Coming up with ideas for children’s entertainment that don’t involve video games, apps, or other forms of electronics can be a real challenge. Reaching out to kids amid the constant buzz of technology often requires a bit of creativity and an in-depth understanding of their interests. So the next time you feel like putting together a quality family fun experience that motivates your child to put down their phone, tablet, or game console, try some of these ideas:

Give your child a leading role.

One way to get your kids to embrace the notion of family outings (which don’t involve gadgets) is to put them in the middle of the night. For example, you can look for events and activities that allow children the opportunity to wear a crown, be knighted, or become bailiffs for a day, etc. in a fun and memorable setting.

Or you can draw attention to your child by asking him to be the master of ceremonies or host for the evening. If you are going out to dinner, for example, your child can order the entire table or “pay”, depending on their host role. If you are going to see a show, you can ask your child to find information about the venue and then make the announcement or presentation to the rest of the family about the evening’s agenda.

Explore the past.

Time travel is another great option to add flavor and excitement to a family outing or activity. And don’t worry if you can’t get hold of a real time machine, because there are many other ways to travel through time, both real and virtual.

Let’s say you want to plan a board game night. You can declare it’s 50s night and all dress, conversation, and food and drinks must have a 50s theme. You can play 50s music in the background, dress in ponytails, pompadours, or skirts poodle and serve cheeseburgers and shakes for dinner. To get everyone in the mood that afternoon, consider streaming a couple of ’50s sitcom episodes on Netflix on your TV or home computer.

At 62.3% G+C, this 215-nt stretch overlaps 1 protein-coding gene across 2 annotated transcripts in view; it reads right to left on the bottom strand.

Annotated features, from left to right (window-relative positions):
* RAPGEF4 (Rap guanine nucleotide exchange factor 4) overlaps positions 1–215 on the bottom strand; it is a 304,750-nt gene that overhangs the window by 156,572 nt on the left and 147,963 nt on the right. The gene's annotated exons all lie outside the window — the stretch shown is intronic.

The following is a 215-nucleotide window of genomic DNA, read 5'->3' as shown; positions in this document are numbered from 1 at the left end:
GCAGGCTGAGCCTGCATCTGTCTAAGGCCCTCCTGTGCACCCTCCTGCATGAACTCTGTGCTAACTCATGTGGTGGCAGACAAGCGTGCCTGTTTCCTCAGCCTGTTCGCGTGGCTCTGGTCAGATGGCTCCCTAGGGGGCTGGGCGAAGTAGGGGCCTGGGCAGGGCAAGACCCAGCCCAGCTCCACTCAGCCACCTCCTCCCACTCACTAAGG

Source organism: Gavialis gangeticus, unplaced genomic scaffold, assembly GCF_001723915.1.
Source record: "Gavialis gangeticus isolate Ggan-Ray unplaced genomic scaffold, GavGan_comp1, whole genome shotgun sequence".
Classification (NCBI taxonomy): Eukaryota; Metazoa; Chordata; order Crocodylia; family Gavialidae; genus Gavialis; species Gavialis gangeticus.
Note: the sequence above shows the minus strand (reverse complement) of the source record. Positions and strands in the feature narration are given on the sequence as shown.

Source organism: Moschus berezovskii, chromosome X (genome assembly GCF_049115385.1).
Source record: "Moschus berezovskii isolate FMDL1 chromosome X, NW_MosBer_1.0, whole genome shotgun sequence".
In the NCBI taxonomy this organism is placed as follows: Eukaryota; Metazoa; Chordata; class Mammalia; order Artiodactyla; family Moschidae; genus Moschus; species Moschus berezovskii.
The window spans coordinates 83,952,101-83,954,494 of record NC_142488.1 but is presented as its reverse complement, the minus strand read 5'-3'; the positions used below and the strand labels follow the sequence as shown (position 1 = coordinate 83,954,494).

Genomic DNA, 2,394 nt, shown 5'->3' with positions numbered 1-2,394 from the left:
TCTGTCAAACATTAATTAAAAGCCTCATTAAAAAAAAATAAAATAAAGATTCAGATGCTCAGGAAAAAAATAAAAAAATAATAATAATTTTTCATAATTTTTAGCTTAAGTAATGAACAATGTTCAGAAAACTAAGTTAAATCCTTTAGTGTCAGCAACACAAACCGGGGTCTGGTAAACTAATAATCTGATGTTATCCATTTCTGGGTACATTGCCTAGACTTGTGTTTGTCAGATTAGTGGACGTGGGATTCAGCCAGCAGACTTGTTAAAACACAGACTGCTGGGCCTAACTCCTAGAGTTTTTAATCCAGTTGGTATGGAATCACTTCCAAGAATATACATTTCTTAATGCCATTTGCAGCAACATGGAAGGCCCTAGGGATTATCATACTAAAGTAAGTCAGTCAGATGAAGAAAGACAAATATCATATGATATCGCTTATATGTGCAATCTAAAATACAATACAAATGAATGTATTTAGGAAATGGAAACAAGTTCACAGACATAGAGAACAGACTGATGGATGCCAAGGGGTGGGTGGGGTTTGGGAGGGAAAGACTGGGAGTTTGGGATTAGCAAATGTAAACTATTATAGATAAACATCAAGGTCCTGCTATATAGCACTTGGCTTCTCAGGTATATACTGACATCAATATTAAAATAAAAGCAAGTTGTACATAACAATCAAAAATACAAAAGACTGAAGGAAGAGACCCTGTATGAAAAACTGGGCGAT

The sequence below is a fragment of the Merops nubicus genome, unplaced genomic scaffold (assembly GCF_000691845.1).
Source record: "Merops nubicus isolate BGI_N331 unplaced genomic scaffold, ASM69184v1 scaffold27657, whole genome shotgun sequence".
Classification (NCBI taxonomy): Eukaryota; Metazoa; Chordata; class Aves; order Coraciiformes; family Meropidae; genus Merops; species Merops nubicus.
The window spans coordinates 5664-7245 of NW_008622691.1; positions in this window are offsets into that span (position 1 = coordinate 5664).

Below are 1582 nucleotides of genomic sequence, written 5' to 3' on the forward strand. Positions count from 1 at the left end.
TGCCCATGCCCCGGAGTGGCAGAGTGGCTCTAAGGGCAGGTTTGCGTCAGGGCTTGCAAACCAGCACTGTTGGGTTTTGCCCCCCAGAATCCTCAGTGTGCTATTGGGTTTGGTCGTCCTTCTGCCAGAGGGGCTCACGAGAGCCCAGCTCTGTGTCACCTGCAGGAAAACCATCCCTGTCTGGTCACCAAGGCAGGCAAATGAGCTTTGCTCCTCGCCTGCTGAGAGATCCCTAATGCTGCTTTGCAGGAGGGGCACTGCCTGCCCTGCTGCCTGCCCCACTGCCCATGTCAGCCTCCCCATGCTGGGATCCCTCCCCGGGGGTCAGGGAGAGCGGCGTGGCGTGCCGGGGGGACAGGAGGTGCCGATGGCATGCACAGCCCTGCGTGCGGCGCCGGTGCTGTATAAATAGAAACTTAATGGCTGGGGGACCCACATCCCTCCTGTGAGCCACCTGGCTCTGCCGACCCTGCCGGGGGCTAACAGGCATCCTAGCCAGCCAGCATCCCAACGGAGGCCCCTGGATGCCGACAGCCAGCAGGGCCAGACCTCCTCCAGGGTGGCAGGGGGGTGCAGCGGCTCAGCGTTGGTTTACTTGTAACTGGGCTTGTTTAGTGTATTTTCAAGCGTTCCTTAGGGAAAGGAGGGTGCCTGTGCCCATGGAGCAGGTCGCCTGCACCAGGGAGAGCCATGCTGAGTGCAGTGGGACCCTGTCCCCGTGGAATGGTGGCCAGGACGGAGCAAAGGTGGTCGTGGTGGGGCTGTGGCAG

You can plan everything yourself and surprise the rest of your family, or you can ask your children to help you with planning. The research they do will help them learn a little about the era you are highlighting; furthermore, getting them involved will be a great help to get them involved in the spirit of things.

Attend a live performance.

In an age when almost everything can be experienced on a television, tablet, or laptop, many children have very little exposure to live theater, dinner theater, and other forms of live entertainment. Taking them to see a dinner show or theater production can be the thrill of a lifetime, and it will also open their eyes to a whole new world of arts and entertainment.

Create a themed family evening.

Surprise your children by announcing one Saturday morning that tonight will be about a special theme, such as “Medieval Night”, “Night of the 70s” or “Sports Night”. Tell them that they have the day to decide what to wear that night, and you can also ask them to research some fun facts related to the theme to share with the rest of the group.

When night falls, you can serve themed appetizers or snacks before heading to the main attraction, a themed activity. If it’s “Sports Night,” you can go to a college or professional sports game; If the theme is the 1970s, you can turn the living room into a retro disco. For the medieval themed night (or should we say knight?), You can attend a local tournament game or a reenactment show from the Middle Ages.

(Bonus Tip: Enhance the fun when you challenge your family to stay in character all night using the language, slang, or jargon associated with your chosen theme or era.)

Have a family sleepover.

Stack mattresses, blankets and sleeping bags in the living room and get ready to have fun – it’s a sleepover for the whole family! You can make it really authentic when you surprise your kids at the breakfast table with printed party invitations. For activities, some to consider are ghost stories, joke contests, craft activities, watching movies, and board games. Other conveniences to consider adding are making popcorn, midnight snacks, making Coke floats, and sleepover pranks.

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